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The art of being a promoter

The promoters I know seem to really love their profession. Why wouldn’t they love it? The most successful ones make incredible money. 
 
 Carlee McCullough

The promoters I know seem to really love their profession. Why wouldn’t they love it? The most successful ones make incredible money.

Since they are the ones giving the party, they are extremely popular and everyone knows their names. They control their work hours and work when they want to work because they are the bosses. They meet the most famous people in the world. When you boil it down to its most elemental level, they basically make money entertaining others.

But on the flip side, although it appears to be a fun role, it is hard work, high risk, and can be a highly expensive field to enter. The overall economic impact of the promotions business is one that has the potential to generate profits for most involved. Consider this:

When a concert is booked, the normal cycle of business involves a “pay day” for the venues, beverage companies, acts, managers, agents, insurance agents, local restaurants, caterers, ticket providers, printers, internet/radio/television/print advertising providers, security, equipment providers, and last but not least the promoter. After everyone is paid in full, the promoter takes what is left and hopefully at the end of the day it is a profit.

But what exactly is a promoter?

A promoter holds the total responsibility of presenting a concert, product, event, festival or club night. The required duties include: securing the talent; paying the talent; providing for the talents’ travel expenses, hotel, and food; renting the venue; paying for advertising, promotions, security, insurance and any other related expenses that may arise.

Successful promoters

P. Diddy started out as a party promoter in college and this served as the catalyst for his success. He garnered the many skills needed to be successful in promoting, and expertly applied the knowledge to music, clothes, cologne, and parties.

Often referred to as the master of self-promotion, Diddy is a walking example of just how far the promoter skill set can take you. Memphis has also seen its share of promoters and a few have demonstrated that they have longevity in the business. Fred Jones, Julius Lewis and Curtis Givens are all astute promoters that are venturing into other areas. This month we will have a conversation with promoters to learn the secrets to their success.

Meanwhile, let’s analyze the art of being a Promoter.

How do I enter the business?

A college degree is great because you would know the basics of business. However, it is not a necessity and you can learn on the job. Learn the trade by interning with a local promoter. Start slow and promote a small event, concert or play. Get to know your market and what type of entertainment they prefer.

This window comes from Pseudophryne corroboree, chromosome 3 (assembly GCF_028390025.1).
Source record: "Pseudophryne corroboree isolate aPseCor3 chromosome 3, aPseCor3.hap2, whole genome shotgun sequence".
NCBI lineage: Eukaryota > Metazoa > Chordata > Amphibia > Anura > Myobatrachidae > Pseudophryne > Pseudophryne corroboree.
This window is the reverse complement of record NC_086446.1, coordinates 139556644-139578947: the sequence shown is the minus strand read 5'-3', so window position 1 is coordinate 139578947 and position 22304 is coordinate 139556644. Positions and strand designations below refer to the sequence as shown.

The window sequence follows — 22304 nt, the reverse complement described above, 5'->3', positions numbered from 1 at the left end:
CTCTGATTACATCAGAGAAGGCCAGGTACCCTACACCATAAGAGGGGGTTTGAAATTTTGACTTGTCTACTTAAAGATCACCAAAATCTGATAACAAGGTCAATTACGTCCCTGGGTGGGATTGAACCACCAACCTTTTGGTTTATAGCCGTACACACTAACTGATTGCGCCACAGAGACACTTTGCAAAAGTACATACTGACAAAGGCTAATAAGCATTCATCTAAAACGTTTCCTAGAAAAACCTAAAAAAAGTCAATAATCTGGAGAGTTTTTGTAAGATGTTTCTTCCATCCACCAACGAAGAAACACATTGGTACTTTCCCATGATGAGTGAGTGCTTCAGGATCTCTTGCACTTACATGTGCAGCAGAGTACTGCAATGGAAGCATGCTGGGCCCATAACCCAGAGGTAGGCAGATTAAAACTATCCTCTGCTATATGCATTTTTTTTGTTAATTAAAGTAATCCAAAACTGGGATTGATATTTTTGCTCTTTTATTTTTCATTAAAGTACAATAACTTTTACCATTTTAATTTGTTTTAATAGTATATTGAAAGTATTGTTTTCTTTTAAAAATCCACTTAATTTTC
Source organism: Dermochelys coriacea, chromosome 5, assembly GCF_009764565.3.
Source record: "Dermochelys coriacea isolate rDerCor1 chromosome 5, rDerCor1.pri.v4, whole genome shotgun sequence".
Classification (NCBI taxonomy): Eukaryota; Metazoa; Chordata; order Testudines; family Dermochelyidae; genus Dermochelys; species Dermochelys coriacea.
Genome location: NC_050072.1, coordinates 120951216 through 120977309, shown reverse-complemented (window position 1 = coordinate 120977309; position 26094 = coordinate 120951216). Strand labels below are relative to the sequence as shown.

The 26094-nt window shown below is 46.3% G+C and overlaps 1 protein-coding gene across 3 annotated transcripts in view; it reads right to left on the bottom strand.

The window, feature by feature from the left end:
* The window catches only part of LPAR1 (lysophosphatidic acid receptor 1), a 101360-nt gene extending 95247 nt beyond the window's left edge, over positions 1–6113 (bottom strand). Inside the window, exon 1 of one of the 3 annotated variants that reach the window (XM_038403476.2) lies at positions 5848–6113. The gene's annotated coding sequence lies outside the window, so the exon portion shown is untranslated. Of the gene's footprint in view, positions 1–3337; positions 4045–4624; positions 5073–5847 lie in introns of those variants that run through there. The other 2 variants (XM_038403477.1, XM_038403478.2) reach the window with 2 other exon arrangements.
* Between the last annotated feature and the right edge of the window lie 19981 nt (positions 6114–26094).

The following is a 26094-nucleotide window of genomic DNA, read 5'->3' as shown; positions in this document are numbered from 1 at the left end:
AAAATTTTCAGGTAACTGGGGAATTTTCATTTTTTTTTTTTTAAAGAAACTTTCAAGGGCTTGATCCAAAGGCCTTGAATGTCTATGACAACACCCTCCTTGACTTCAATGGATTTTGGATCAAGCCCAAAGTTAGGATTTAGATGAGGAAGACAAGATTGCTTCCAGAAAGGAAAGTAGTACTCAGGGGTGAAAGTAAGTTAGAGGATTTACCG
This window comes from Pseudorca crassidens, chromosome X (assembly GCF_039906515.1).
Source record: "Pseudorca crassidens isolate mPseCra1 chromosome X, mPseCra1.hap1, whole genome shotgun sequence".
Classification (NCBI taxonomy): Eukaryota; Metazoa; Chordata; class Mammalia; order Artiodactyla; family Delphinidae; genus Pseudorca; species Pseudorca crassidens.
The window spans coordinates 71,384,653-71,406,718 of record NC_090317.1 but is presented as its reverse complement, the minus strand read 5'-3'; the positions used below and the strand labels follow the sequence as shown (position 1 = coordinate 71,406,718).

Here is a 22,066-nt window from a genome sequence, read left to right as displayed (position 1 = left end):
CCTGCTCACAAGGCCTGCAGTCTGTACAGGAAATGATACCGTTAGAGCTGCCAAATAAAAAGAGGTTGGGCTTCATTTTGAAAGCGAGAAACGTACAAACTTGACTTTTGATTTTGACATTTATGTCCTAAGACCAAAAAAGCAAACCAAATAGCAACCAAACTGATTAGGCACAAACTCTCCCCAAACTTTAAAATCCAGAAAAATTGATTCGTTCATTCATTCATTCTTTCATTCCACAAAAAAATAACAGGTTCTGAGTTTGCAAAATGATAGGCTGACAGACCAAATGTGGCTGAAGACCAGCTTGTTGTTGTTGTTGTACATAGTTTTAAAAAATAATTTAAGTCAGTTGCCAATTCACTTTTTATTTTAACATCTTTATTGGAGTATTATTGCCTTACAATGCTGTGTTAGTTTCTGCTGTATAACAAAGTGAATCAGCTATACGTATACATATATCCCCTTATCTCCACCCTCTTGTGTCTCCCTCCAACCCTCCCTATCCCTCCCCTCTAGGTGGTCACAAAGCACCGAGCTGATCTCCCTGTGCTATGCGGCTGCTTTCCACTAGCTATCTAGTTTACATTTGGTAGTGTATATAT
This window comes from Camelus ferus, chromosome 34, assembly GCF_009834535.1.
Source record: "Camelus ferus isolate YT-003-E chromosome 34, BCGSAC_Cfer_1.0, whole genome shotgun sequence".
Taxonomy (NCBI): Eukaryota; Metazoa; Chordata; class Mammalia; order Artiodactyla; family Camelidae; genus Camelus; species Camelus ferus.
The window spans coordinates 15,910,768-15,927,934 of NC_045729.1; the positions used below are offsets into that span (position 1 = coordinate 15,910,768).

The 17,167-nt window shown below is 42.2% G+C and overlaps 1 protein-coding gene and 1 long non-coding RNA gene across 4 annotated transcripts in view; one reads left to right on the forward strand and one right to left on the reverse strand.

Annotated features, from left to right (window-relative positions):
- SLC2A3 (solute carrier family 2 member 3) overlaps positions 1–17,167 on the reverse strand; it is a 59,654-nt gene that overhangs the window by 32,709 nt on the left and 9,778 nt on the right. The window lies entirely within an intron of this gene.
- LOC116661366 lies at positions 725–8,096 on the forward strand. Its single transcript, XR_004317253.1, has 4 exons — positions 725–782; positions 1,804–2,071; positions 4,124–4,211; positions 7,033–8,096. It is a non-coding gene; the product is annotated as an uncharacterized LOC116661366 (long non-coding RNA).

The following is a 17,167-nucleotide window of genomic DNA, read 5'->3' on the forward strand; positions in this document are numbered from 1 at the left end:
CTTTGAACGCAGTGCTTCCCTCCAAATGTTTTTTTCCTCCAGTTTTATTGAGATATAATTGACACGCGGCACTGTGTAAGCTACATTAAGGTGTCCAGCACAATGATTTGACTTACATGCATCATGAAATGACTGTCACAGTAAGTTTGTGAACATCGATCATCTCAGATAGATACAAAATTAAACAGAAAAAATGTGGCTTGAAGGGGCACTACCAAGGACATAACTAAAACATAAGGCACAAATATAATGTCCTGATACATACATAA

What is necessary to become a successful promoter?

The basic equipment needed includes: telephone, fax, or email address because communication is a necessary element of the business. The most successful promoters are ambitious and focused on the dollar. They are very organized, assertive, outgoing, aggressive and creative. You need a business plan so that you can get the focus necessary to be successful.

How do I fund an event?

The business plan lays out the budget, which should include all costs associated with the event. Like any other startup business venture, look to savings, investors, family and friends to support your event. Keep in mind, many corporations look to sponsor events as well.

What supporting staff do I need?

Since contracts, invoices and money are flowing rapidly, your supporting team needs to include the services of an accountant and a lawyer. Entering a bad deal can kill your business before it even gets started. But not being able to account for your revenues and expenses defeats the purpose of being in business.

Now how do I promote?

While there is no guaranteed method, understanding your target market and how to reach them is the first step in promoting. From Internet sites, word of mouth, flyers, television, radio, and print, the possible combination of marketing is varied.

My event bombed. Now what?

A crucial part of being a promoter is learning from the failures. There will obviously be events that could be considered a failure due to many factors. Assess the failures and grow from them. Try not to make the same mistakes over and over again. Connect with your clients and they can guide your path.

(Please send your questions to Carlee McCullough, Esq., Contract Compliance Officer, City of Memphis-Office of Contract Compliance, 125 N. Main St., Suite 546, Memphis, TN 38103 or e-mail: This email address is being protected from spambots. You need JavaScript enabled to view it. .)

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